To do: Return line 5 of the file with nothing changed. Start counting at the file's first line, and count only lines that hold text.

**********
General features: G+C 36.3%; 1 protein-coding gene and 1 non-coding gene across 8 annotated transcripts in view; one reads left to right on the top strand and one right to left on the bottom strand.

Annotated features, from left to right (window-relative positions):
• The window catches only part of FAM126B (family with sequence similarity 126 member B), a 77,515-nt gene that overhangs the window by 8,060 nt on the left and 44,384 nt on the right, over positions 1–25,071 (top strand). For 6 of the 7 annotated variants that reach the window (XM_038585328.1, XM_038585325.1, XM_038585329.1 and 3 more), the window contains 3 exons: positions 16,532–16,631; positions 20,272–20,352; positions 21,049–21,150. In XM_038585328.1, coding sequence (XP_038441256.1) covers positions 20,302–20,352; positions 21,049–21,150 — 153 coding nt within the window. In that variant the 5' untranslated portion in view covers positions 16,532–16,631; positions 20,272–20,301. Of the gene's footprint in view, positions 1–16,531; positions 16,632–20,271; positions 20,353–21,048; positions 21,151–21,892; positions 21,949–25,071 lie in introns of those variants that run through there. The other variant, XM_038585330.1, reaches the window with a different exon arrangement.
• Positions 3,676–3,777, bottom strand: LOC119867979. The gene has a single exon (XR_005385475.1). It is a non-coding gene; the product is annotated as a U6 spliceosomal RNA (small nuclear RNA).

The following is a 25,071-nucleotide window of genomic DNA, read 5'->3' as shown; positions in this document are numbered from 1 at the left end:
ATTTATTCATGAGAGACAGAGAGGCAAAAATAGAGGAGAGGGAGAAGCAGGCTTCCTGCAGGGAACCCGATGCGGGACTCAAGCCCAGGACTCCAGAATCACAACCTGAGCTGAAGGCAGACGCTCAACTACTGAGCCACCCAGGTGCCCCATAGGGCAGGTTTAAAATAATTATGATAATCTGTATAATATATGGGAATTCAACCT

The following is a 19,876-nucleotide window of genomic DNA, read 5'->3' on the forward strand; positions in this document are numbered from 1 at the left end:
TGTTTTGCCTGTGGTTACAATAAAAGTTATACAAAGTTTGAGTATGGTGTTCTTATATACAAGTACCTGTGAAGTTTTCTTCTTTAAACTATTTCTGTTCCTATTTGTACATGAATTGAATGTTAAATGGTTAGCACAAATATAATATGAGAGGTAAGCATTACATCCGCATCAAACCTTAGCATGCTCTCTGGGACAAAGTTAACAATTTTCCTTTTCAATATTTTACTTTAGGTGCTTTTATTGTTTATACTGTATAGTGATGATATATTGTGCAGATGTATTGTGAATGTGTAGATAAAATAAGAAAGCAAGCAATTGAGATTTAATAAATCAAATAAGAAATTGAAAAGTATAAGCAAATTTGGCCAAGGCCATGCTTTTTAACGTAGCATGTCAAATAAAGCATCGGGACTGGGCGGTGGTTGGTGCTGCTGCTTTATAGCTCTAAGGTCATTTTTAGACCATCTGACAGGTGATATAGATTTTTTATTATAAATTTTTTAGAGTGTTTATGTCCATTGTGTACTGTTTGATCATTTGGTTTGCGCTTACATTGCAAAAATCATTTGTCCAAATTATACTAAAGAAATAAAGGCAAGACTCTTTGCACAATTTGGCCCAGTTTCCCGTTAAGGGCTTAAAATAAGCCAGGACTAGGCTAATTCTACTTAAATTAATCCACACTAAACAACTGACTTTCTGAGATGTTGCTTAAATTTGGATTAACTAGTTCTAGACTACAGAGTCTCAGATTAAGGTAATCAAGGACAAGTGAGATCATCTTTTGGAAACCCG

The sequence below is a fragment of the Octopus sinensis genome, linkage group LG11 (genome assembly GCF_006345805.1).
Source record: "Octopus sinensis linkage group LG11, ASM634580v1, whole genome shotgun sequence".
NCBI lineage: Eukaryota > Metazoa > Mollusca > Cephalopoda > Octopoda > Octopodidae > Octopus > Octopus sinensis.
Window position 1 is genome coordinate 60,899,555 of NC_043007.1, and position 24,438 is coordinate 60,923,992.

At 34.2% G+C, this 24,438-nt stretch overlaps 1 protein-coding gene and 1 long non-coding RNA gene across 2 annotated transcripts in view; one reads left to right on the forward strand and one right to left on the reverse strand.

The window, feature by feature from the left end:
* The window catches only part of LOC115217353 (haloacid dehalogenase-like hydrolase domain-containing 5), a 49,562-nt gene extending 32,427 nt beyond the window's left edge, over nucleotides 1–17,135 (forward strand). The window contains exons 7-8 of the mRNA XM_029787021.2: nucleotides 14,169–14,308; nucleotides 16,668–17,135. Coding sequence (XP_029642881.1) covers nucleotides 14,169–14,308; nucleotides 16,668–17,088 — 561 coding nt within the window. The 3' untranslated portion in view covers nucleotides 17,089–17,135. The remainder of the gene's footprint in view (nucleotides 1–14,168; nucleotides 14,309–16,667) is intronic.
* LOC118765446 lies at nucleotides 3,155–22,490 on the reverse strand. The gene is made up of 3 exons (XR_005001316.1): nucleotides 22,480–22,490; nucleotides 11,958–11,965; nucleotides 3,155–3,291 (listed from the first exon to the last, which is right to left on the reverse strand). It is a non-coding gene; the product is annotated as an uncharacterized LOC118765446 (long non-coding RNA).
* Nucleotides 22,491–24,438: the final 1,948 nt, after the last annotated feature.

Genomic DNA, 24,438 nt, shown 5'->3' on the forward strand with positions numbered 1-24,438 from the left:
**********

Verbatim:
The following is a 25,071-nucleotide window of genomic DNA, read 5'->3' as shown; positions in this document are numbered from 1 at the left end: